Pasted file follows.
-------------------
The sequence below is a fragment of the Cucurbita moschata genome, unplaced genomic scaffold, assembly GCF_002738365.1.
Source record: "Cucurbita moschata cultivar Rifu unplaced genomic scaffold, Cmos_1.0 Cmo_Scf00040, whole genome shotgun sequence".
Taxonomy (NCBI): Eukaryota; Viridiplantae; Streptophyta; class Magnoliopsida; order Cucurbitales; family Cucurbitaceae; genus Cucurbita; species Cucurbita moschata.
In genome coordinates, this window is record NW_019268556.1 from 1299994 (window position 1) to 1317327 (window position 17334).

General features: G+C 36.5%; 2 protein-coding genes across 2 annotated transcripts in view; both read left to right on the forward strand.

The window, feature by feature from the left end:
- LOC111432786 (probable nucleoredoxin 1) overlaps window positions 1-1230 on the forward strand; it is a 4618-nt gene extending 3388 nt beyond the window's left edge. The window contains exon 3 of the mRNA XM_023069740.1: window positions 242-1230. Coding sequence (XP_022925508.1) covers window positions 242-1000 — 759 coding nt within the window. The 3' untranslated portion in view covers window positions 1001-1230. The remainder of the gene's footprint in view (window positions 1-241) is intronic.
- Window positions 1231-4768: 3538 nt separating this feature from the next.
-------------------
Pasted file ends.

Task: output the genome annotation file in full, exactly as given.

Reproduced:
The sequence below is a fragment of the Cucurbita moschata genome, unplaced genomic scaffold, assembly GCF_002738365.1.
Source record: "Cucurbita moschata cultivar Rifu unplaced genomic scaffold, Cmos_1.0 Cmo_Scf00040, whole genome shotgun sequence".
Taxonomy (NCBI): Eukaryota; Viridiplantae; Streptophyta; class Magnoliopsida; order Cucurbitales; family Cucurbitaceae; genus Cucurbita; species Cucurbita moschata.
In genome coordinates, this window is record NW_019268556.1 from 1299994 (window position 1) to 1317327 (window position 17334).

General features: G+C 36.5%; 2 protein-coding genes across 2 annotated transcripts in view; both read left to right on the forward strand.

The window, feature by feature from the left end:
- LOC111432786 (probable nucleoredoxin 1) overlaps window positions 1-1230 on the forward strand; it is a 4618-nt gene extending 3388 nt beyond the window's left edge. The window contains exon 3 of the mRNA XM_023069740.1: window positions 242-1230. Coding sequence (XP_022925508.1) covers window positions 242-1000 — 759 coding nt within the window. The 3' untranslated portion in view covers window positions 1001-1230. The remainder of the gene's footprint in view (window positions 1-241) is intronic.
- Window positions 1231-4768: 3538 nt separating this feature from the next.